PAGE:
The correct way to fix a python error

Did you know that even the most experienced programmers make errors in their programs?

However, one of the things that separates them from novices is that they know how to fix an error. Not knowing how to fix an error will not only waste a lot of time, but even worse, it can demotivate you to the point where you feel dumb and give up learning how to program. In this reading, you will learn the secrets of finding and fixing a Python code error.

I like examples, so let’s take a look at one. The Python code below is supposed to create a dictionary and print that dictionary out.

data = ("Name":"John", "Surname":"Smith")

However, when executed, the code produces the following output:

File "", line 1
data = ("Name":"John", "Surname":"Smith")
SyntaxError: invalid syntax

That’s the entire error message you got. Now here are the steps on how to understand and solve that error:

  1. Read the error from the beginning. The first line tells you the location of the error. So, the error happened in (that was the name of my script), on line 1. Now you know where the error occurred. For your convenience, you also have the line that caused the error printed out in the second line of the error message.
  2. Next, look at the error type. In this case, the error type is a SyntaxError. That means you have written something that doesn’t follow the Python syntax rules. So, now you have an idea of what error you are dealing with. For an overview of possible Python error types, you can look here.
  3. Look at the details of the error. On the right of SyntaxError you have the detailed information about the error. In this case, this information is "invalid syntax"and you also have an arrow character pointing upward. That error is pointing to the colon character. The arrow is trying to say that the colon doesn’t belong there.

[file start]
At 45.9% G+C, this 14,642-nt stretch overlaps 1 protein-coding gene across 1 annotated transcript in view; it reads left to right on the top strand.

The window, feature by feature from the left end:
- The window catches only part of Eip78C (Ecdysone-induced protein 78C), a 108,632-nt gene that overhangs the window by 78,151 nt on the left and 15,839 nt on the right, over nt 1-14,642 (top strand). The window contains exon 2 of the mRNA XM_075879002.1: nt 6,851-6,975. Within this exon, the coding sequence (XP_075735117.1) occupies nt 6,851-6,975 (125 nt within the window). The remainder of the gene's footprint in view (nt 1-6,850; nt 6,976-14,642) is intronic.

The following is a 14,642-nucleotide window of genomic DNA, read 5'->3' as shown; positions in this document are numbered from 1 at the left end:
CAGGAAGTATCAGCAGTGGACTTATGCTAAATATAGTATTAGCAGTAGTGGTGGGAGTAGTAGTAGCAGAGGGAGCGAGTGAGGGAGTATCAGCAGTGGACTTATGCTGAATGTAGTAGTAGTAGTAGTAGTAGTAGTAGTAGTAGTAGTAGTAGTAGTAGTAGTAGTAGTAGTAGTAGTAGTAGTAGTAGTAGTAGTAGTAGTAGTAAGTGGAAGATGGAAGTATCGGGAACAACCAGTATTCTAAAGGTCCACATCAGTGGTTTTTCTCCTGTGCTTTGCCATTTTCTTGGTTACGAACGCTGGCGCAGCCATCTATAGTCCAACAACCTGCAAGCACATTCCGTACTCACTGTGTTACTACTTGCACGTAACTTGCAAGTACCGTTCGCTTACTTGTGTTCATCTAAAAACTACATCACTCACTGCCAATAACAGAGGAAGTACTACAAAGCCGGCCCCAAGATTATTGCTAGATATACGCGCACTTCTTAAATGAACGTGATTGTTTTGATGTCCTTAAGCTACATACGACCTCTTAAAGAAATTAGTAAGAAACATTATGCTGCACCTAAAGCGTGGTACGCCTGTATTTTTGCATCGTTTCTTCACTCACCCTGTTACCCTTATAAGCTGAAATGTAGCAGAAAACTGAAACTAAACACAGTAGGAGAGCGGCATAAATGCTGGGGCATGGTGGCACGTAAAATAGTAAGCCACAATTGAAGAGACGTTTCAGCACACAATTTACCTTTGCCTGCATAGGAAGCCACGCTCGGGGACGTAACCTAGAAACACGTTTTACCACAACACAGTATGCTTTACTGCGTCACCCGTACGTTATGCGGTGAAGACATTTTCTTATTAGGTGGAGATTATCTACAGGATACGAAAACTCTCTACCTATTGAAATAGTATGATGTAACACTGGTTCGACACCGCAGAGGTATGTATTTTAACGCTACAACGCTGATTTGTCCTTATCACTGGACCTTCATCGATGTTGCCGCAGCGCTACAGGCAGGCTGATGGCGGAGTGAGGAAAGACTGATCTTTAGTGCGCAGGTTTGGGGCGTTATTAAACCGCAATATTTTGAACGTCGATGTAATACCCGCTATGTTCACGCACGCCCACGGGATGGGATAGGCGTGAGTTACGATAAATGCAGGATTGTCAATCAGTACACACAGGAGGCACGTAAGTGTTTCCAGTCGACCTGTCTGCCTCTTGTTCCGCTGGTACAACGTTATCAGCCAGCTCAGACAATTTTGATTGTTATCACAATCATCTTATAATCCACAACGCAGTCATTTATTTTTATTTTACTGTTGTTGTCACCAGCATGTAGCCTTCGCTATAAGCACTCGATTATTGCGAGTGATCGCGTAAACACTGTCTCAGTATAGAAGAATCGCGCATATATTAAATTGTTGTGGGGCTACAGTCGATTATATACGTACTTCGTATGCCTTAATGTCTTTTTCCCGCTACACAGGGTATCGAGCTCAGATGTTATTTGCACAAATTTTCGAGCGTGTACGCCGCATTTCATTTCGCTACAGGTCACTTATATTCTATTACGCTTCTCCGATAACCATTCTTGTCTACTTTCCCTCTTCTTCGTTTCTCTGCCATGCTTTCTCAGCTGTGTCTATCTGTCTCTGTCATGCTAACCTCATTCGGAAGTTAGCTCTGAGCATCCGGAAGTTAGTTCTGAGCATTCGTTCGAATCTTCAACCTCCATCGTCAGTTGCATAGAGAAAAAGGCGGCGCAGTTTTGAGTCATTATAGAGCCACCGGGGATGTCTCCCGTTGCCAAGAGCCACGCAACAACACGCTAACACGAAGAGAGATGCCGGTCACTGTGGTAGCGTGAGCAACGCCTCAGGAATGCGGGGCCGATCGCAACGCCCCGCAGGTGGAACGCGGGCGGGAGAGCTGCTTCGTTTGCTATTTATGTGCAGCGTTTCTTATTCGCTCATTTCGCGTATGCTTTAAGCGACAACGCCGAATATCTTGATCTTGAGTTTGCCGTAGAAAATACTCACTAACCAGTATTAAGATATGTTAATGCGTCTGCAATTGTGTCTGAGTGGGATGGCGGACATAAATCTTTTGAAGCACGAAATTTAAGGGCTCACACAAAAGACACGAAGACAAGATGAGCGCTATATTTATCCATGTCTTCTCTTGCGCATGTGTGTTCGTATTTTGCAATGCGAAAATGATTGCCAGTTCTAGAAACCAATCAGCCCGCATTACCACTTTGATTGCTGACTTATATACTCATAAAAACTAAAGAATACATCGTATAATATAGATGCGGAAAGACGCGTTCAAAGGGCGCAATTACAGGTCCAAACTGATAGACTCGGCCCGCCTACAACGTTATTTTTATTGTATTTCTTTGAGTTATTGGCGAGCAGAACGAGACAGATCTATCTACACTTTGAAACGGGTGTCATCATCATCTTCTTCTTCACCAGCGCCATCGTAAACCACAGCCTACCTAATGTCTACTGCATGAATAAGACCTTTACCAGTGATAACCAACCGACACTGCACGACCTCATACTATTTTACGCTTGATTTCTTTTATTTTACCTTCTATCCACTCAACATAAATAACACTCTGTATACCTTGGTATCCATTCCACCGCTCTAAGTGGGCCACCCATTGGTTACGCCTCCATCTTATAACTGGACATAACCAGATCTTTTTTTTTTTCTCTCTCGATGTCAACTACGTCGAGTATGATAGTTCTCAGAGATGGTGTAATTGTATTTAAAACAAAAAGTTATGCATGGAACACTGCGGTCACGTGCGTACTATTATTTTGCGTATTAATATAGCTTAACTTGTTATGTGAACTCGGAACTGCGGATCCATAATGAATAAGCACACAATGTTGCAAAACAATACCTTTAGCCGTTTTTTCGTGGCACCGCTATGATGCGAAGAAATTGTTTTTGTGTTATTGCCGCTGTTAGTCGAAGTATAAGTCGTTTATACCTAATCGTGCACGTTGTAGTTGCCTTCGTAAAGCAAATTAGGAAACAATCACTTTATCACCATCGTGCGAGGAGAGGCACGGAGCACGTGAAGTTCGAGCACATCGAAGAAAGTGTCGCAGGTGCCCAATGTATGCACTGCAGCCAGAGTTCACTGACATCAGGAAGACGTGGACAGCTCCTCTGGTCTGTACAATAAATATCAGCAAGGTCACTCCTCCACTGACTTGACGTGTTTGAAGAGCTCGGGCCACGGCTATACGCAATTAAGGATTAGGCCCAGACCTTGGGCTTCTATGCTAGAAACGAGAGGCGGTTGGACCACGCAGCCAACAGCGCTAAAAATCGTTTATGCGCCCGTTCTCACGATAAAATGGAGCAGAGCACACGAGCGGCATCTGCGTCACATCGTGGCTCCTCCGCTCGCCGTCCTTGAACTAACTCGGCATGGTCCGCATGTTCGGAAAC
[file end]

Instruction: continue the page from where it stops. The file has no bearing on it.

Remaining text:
4. Time to use your logic. Now, the Python interpreter gave you all the information that a robot can give. Now it’s your turn as a human to use your logic to fix the error. So, Python executes a script from top to bottom, line by line, and reads each line from left to right. In this case, it started to read the first line, and it detected round brackets after the assignment operator. That means you are creating a tuple. That’s fine. But then after you write the first item (“Name” in this case). You were supposed to write a comma to separate that item from the next item, but you used a colon instead, so the interpreter is saying that a colon is not syntactically correct to use with round brackets.

Therefore, you should make up your mind to either write a tuple like:

 data = ("Name", "John", "Surname", "Smith")

Or a dictionary of key-value pairs, like:

 data = {"Name":"John", "Surname":"Smith".  

The decision is up to you. In this case, though, I believe the programmer meant to write a dictionary, so I am going to replace the round brackets with curly brackets because I know a dictionary is defined through curly brackets.

That’s the formula to fix an error. Sometimes though errors are much more complex than this, so in that case copying and pasting the last line of the error (SyntaxError: invalid syntax in this case ) on Google will usually show up forums posts with answers on fixing that particular error. However, that should be the last resort, as it’s better to use your knowledge first.

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